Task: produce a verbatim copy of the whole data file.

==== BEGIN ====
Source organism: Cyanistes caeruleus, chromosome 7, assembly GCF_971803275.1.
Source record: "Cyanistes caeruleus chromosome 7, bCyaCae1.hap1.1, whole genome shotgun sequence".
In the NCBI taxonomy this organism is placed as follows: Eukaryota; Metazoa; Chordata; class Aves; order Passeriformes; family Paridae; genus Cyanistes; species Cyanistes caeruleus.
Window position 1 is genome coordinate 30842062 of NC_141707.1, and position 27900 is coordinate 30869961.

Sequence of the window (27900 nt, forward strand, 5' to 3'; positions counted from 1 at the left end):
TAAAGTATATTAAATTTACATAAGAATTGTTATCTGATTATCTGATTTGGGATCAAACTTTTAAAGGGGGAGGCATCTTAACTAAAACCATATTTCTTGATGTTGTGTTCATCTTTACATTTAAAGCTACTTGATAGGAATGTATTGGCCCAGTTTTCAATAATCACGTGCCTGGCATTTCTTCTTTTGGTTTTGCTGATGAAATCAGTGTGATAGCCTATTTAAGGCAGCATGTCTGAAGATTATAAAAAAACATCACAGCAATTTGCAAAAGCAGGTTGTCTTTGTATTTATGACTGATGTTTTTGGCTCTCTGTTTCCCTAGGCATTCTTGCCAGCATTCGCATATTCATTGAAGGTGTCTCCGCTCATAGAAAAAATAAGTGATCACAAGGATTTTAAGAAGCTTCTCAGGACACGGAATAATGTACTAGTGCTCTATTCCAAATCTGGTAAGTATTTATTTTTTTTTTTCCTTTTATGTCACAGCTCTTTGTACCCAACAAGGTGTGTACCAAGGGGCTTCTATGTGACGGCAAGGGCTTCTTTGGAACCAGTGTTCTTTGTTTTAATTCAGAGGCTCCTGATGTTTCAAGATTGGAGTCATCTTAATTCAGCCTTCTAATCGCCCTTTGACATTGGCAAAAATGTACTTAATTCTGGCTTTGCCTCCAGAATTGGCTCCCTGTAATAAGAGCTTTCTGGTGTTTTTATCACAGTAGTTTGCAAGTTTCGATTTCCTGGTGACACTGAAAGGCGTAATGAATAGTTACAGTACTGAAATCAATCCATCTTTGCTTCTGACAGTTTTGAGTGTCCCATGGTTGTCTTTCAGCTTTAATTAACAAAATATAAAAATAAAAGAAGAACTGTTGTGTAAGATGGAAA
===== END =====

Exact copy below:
Source organism: Cyanistes caeruleus, chromosome 7, assembly GCF_971803275.1.
Source record: "Cyanistes caeruleus chromosome 7, bCyaCae1.hap1.1, whole genome shotgun sequence".
In the NCBI taxonomy this organism is placed as follows: Eukaryota; Metazoa; Chordata; class Aves; order Passeriformes; family Paridae; genus Cyanistes; species Cyanistes caeruleus.
Window position 1 is genome coordinate 30842062 of NC_141707.1, and position 27900 is coordinate 30869961.

Sequence of the window (27900 nt, forward strand, 5' to 3'; positions counted from 1 at the left end):
TAAAGTATATTAAATTTACATAAGAATTGTTATCTGATTATCTGATTTGGGATCAAACTTTTAAAGGGGGAGGCATCTTAACTAAAACCATATTTCTTGATGTTGTGTTCATCTTTACATTTAAAGCTACTTGATAGGAATGTATTGGCCCAGTTTTCAATAATCACGTGCCTGGCATTTCTTCTTTTGGTTTTGCTGATGAAATCAGTGTGATAGCCTATTTAAGGCAGCATGTCTGAAGATTATAAAAAAACATCACAGCAATTTGCAAAAGCAGGTTGTCTTTGTATTTATGACTGATGTTTTTGGCTCTCTGTTTCCCTAGGCATTCTTGCCAGCATTCGCATATTCATTGAAGGTGTCTCCGCTCATAGAAAAAATAAGTGATCACAAGGATTTTAAGAAGCTTCTCAGGACACGGAATAATGTACTAGTGCTCTATTCCAAATCTGGTAAGTATTTATTTTTTTTTTTCCTTTTATGTCACAGCTCTTTGTACCCAACAAGGTGTGTACCAAGGGGCTTCTATGTGACGGCAAGGGCTTCTTTGGAACCAGTGTTCTTTGTTTTAATTCAGAGGCTCCTGATGTTTCAAGATTGGAGTCATCTTAATTCAGCCTTCTAATCGCCCTTTGACATTGGCAAAAATGTACTTAATTCTGGCTTTGCCTCCAGAATTGGCTCCCTGTAATAAGAGCTTTCTGGTGTTTTTATCACAGTAGTTTGCAAGTTTCGATTTCCTGGTGACACTGAAAGGCGTAATGAATAGTTACAGTACTGAAATCAATCCATCTTTGCTTCTGACAGTTTTGAGTGTCCCATGGTTGTCTTTCAGCTTTAATTAACAAAATATAAAAATAAAAGAAGAACTGTTGTGTAAGATGGAAA